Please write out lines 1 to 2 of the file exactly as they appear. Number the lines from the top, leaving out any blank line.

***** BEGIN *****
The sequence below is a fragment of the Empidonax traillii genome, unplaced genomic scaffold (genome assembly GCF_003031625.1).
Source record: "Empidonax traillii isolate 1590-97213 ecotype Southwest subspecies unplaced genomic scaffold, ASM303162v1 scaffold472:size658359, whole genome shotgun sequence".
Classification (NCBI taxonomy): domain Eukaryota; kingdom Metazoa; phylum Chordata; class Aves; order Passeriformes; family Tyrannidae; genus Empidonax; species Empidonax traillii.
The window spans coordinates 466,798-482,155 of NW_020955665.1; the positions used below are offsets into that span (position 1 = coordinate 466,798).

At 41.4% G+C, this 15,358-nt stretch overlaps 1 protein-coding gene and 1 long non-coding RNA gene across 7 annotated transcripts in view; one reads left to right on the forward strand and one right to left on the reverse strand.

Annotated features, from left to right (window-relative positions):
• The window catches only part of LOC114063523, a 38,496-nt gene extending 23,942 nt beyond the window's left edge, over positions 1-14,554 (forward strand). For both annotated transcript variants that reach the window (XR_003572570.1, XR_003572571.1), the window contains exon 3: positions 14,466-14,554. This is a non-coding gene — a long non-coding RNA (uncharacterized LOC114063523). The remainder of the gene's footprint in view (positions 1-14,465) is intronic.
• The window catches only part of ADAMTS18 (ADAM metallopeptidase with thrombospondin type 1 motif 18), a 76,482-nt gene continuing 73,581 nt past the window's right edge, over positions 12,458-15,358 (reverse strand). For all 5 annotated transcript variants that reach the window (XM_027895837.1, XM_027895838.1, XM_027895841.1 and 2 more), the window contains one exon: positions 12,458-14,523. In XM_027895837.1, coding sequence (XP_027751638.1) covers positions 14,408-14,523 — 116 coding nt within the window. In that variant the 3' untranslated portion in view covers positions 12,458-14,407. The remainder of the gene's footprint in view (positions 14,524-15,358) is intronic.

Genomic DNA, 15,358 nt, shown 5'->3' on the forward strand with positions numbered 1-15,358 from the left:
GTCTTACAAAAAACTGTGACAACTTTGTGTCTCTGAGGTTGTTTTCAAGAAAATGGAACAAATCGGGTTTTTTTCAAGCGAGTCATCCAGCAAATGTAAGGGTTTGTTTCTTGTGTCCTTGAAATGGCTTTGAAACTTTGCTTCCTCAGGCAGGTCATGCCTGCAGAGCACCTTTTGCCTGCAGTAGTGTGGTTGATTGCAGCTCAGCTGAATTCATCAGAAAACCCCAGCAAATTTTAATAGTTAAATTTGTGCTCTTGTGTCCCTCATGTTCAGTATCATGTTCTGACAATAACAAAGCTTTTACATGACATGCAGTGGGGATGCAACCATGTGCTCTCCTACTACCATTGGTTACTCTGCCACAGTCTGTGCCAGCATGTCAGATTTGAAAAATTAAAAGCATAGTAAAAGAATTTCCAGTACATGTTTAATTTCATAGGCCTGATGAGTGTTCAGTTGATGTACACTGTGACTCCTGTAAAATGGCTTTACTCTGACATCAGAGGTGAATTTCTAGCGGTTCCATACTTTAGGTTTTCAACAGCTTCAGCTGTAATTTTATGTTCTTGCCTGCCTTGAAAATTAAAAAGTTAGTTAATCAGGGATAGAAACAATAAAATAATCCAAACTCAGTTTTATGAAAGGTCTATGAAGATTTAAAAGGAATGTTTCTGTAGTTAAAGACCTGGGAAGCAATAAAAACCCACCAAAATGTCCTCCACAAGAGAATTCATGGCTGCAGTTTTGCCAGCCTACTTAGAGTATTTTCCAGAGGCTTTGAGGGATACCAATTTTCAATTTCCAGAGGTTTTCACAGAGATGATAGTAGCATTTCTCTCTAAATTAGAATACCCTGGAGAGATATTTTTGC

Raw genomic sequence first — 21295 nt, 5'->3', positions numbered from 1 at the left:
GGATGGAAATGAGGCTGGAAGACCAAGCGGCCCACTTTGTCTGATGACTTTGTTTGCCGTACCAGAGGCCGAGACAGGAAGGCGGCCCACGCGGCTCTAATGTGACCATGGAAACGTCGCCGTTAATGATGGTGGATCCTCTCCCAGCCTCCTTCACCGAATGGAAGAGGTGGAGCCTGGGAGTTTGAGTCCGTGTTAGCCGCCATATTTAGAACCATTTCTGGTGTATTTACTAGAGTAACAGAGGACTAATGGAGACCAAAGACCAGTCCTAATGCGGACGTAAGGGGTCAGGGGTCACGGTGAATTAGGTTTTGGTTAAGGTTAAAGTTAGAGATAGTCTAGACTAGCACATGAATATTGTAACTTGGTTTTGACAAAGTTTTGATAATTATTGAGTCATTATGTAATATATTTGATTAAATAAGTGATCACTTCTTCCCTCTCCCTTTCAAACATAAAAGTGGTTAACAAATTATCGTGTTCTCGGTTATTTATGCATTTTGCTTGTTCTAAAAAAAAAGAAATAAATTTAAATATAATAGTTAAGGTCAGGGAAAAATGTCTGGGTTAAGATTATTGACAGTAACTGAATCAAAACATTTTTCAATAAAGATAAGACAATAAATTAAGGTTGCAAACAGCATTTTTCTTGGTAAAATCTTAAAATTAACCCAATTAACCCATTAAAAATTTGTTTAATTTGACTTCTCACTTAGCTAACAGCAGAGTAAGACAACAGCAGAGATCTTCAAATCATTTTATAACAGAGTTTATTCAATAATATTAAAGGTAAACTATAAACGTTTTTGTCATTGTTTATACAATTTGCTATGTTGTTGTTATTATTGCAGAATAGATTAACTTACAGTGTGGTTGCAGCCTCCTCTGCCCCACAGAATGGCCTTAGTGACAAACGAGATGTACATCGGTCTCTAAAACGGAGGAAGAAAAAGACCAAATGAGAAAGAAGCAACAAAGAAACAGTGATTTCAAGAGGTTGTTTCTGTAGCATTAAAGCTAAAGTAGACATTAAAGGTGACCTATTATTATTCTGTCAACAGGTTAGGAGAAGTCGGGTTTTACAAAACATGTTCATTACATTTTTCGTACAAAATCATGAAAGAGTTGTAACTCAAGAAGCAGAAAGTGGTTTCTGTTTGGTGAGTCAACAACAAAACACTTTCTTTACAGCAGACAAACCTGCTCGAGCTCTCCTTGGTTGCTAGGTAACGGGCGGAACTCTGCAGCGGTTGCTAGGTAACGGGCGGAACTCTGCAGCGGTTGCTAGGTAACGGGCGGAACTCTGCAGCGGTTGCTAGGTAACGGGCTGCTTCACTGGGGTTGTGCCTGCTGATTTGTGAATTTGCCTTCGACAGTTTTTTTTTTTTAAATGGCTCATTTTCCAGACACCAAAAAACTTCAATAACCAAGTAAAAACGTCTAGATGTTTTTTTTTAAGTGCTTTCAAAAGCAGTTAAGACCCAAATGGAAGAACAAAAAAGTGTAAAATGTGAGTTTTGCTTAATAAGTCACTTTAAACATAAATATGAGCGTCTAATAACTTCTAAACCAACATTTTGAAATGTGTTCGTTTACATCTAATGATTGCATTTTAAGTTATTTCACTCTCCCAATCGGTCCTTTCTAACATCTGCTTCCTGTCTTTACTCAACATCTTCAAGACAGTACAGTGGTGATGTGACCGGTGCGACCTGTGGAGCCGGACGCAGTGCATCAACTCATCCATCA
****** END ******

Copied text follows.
The sequence below is a fragment of the Empidonax traillii genome, unplaced genomic scaffold (genome assembly GCF_003031625.1).
Source record: "Empidonax traillii isolate 1590-97213 ecotype Southwest subspecies unplaced genomic scaffold, ASM303162v1 scaffold472:size658359, whole genome shotgun sequence".